Soon we are taken to the real setting of the movie: an underground military compound and a collection of brilliantly rendered scientists and soldiers, all unraveling at the edges. The pace of the movie, the monotony of their assignments, the clearly cruel soldiers, the Mad Doctor all scratch at you like nothing else in the ‘Living Dead’ series.
The scientists want to find a cure. The soldiers want to get out. And the wails of the undead, above ground and below are clearly getting to them. One of things I appreciate about ‘Day Of The Dead’ is you get dropped into the middle of this world. You can feel tensions, you could see who dislikes likes who within this small (and getting smaller) group, but have missed all the conflagrations that brought them to this state. You go underground with the helicopter and feel that you are now with them…of them. And it’s a boiling pot.
The acting (specifically ‘Rhodes’) is first rate. ‘Day Of The Dead’ is the most gory of all of the series, with disgusting effects that are hard to forget. Honestly, its not a fun film to watch. Its too dark, to grim, too much blood and grisly bits. Its too intense.
But consider the theme. How could it not be?
1) ‘Dawn Of The Dead’ (remake – 2004)
Blasphemy? Sure. Love the original ‘Dawn of The Dead’, loved it since my brother saw it and shared all the gory details, loved it when we finally caught the midnight showing together (pre video…can you imagine?) and love it despite all its obvious flaws: the blue zombie make up only done to the sleeves, the fake hand to hand combat, the plastic guns. I know it line for line, scene by scene.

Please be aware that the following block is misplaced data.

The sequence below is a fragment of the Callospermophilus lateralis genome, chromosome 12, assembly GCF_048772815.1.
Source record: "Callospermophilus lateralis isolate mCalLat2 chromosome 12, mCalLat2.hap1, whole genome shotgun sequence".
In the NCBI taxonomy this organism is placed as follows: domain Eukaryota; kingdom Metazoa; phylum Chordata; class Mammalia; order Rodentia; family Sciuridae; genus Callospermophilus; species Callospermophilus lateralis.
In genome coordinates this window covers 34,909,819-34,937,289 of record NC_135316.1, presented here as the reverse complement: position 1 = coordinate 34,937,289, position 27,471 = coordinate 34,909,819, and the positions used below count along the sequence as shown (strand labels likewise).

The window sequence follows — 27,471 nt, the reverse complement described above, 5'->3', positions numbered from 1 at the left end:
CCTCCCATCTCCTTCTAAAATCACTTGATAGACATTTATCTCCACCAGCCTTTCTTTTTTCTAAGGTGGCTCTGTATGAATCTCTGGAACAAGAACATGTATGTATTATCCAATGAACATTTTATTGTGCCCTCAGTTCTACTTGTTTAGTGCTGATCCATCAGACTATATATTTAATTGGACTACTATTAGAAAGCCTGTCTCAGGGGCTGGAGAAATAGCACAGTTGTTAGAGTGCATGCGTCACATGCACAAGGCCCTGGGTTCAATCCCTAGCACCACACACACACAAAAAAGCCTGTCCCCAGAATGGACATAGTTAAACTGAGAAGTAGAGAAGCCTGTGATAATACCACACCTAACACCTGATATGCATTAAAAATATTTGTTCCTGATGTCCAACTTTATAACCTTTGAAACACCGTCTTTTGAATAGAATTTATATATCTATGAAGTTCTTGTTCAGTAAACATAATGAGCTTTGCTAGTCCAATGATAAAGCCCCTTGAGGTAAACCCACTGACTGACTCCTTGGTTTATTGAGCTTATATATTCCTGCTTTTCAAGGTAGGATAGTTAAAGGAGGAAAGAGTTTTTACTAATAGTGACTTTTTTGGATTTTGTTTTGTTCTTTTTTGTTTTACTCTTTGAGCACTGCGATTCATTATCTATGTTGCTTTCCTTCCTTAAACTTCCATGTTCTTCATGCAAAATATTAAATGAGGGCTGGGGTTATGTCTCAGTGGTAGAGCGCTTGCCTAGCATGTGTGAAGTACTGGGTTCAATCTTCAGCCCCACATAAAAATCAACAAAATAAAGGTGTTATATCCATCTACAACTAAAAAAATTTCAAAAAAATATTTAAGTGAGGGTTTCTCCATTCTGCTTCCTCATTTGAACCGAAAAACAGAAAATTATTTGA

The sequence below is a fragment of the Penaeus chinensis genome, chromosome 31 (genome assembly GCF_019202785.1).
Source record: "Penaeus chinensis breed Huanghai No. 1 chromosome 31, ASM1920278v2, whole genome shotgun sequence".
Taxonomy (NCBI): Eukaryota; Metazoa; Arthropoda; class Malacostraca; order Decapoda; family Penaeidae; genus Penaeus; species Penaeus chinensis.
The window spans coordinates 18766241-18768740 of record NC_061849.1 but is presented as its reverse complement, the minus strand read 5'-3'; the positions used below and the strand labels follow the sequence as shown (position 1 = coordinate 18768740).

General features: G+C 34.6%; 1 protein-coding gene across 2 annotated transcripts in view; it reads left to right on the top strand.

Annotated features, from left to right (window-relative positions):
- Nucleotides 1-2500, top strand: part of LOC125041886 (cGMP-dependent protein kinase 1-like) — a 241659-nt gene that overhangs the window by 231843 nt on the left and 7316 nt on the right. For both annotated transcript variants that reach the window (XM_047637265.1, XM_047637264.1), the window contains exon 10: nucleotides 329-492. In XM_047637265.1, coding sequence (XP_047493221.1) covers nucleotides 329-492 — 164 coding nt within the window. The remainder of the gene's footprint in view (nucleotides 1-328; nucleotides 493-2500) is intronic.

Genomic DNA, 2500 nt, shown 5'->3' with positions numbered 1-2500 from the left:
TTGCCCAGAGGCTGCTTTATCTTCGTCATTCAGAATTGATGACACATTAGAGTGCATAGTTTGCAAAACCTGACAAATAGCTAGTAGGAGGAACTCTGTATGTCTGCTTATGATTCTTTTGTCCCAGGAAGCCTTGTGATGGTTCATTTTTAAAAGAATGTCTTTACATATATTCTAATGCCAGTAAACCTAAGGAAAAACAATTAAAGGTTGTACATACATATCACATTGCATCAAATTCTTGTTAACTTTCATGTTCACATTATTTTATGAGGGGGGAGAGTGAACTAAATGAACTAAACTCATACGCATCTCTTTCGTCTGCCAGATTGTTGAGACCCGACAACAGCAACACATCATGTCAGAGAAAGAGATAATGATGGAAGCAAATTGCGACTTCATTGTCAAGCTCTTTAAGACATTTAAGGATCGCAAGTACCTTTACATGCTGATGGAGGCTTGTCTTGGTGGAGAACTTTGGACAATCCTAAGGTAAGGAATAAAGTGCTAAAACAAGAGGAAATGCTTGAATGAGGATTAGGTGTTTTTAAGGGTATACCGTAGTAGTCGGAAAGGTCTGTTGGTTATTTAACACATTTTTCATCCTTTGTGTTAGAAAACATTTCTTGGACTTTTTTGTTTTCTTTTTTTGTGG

That said…have you seen the first 15 minutes of the remake? Have you? Its terrifying.
The dead rise and a group of survivors finds their way to a mall. Which is everyone’s dream, right? Like without the zombies? Am I that shallow? It has been mentioned….
It’s a big budget zombie movie, and while I would like to make a point that Romero’s grass roots appeal and anti Hollywood stance informs his art, the ‘Dawn’ remake get’s it right on every level. The acting. The effects. The humor. The action. The characters. Owning the DVD, even the supplemental footage works better and feels more complete than other full horror films (the DVD piece on ‘Andy’, the gun store owner, particularly effective).
Also, the best opening credit sequence of the genre. It combines footage of real revolutions, zombie invasions, every possibility of media violence, all played out under the message of The Man, Johnny Cash singing about ‘’When The Man Comes Around’. Chillingly effective. A message about the apocalypse, sung old biblical style while the modern day devolves into Sodom.
Scary as hell. Just like the box says.
Note: I know I missed a lot here. Apologies to fans of ‘Return of The Living Dead’ series, the ’28 Days Later’ series and Fulci’s ‘Zombi’.